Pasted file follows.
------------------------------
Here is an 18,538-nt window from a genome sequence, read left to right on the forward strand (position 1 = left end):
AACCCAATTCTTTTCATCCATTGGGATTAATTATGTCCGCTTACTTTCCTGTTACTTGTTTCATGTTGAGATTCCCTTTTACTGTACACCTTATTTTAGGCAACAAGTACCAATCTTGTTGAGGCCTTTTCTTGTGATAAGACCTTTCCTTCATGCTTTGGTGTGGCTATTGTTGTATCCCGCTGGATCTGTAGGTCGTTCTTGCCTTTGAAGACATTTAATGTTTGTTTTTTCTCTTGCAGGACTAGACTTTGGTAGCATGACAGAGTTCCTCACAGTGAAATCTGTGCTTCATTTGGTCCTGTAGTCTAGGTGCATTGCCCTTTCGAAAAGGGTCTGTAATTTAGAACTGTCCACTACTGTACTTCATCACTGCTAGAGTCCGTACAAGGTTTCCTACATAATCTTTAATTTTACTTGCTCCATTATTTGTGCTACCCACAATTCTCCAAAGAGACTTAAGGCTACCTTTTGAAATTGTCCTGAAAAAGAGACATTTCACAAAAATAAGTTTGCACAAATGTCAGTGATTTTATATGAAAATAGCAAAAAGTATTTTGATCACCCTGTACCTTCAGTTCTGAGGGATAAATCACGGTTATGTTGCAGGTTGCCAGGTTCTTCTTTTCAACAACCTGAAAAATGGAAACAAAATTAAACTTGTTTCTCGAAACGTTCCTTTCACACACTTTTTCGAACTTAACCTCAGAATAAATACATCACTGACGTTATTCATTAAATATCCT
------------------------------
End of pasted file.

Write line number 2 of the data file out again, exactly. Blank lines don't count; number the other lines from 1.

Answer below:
AACCCAATTCTTTTCATCCATTGGGATTAATTATGTCCGCTTACTTTCCTGTTACTTGTTTCATGTTGAGATTCCCTTTTACTGTACACCTTATTTTAGGCAACAAGTACCAATCTTGTTGAGGCCTTTTCTTGTGATAAGACCTTTCCTTCATGCTTTGGTGTGGCTATTGTTGTATCCCGCTGGATCTGTAGGTCGTTCTTGCCTTTGAAGACATTTAATGTTTGTTTTTTCTCTTGCAGGACTAGACTTTGGTAGCATGACAGAGTTCCTCACAGTGAAATCTGTGCTTCATTTGGTCCTGTAGTCTAGGTGCATTGCCCTTTCGAAAAGGGTCTGTAATTTAGAACTGTCCACTACTGTACTTCATCACTGCTAGAGTCCGTACAAGGTTTCCTACATAATCTTTAATTTTACTTGCTCCATTATTTGTGCTACCCACAATTCTCCAAAGAGACTTAAGGCTACCTTTTGAAATTGTCCTGAAAAAGAGACATTTCACAAAAATAAGTTTGCACAAATGTCAGTGATTTTATATGAAAATAGCAAAAAGTATTTTGATCACCCTGTACCTTCAGTTCTGAGGGATAAATCACGGTTATGTTGCAGGTTGCCAGGTTCTTCTTTTCAACAACCTGAAAAATGGAAACAAAATTAAACTTGTTTCTCGAAACGTTCCTTTCACACACTTTTTCGAACTTAACCTCAGAATAAATACATCACTGACGTTATTCATTAAATATCCT